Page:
College Connect: College students and the Equifax breach

Posted By David Wilhite

By Lauren Steffens

You’re a grad student. You’ve had a credit card for a couple of years, and you’ve been responsible.

In fact, thanks to the Credit Card Act of 2009, it;s rare that you could get a credit card under your own name until you were 21 and had an income. That’s because credit card companies were now forbidden to basically hand out credit cards to college freshmen.

Headlines have talked about the Equifax breach that exposed as many as 142 million Americans. So, now that you have your good credit, how do you protect it?

First, sign up for two free services, both of which had mobile apps. I like Credit Karma, which gives me my credit score for TransUnion and Equifax. It lets me see what accounts are listed, as well as amount owed, and other credit factors such as late payments. It also tells me the odds of me applying to get an additional credit card, which helps me improve my credit scores. It also gives me better interest rates.

Credit Karma will even let you fill out an electronic form to dispute what you feel might be misleading information on your credit file.

Credit Sesame gives you a composite score instead of the individual scores. It also offers credit cards — in fact it will tell you what credit score is needed for each of their recommended cards.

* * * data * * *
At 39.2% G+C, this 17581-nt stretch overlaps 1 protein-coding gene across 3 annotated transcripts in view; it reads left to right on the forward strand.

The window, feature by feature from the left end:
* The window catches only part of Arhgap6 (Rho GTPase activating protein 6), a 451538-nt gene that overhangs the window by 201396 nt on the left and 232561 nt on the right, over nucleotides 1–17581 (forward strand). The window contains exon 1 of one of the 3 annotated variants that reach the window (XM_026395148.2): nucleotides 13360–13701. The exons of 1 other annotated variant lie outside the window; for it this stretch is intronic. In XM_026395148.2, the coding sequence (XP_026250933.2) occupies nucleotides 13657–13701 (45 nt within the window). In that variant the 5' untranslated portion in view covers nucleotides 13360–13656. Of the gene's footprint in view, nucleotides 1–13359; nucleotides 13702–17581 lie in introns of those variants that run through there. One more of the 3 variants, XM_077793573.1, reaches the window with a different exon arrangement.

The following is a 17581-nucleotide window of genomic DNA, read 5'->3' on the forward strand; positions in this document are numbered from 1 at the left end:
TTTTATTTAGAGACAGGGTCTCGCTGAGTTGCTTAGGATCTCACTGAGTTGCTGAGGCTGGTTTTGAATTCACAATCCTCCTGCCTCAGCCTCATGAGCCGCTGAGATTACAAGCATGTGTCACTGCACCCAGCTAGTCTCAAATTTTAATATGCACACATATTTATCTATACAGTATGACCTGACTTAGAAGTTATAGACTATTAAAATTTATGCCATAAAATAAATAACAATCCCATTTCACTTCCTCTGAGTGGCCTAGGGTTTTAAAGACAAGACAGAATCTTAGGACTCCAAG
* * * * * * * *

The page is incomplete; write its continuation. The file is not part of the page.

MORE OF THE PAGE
The last one is Discover Card’s free FICO store – that abbreviation stands for the San Jose analytics company that compiles it, Fair and Isaacs and Company. They use Experian data to power that score.

So, if you sign up for all three, it should give you a clear picture of exactly what is going on with your credit. Yes, you can sign up for credit monitoring, but these free sites give you more detail.

Credit Karma and Credit Sesame update information weekly, but you can get your FICO score – which is what you’ll need to get a car loan or even rent an apartment – only monthly.

Fortunately, all these services remind you when your credit score has been updated. This is a skill that you should learn – how to monitor your own good credit.

Lauren E. Steffens is a part-time graduate student at the University of Missouri. She holds a BFA in art and a bachelors of journalism from Mizzou.

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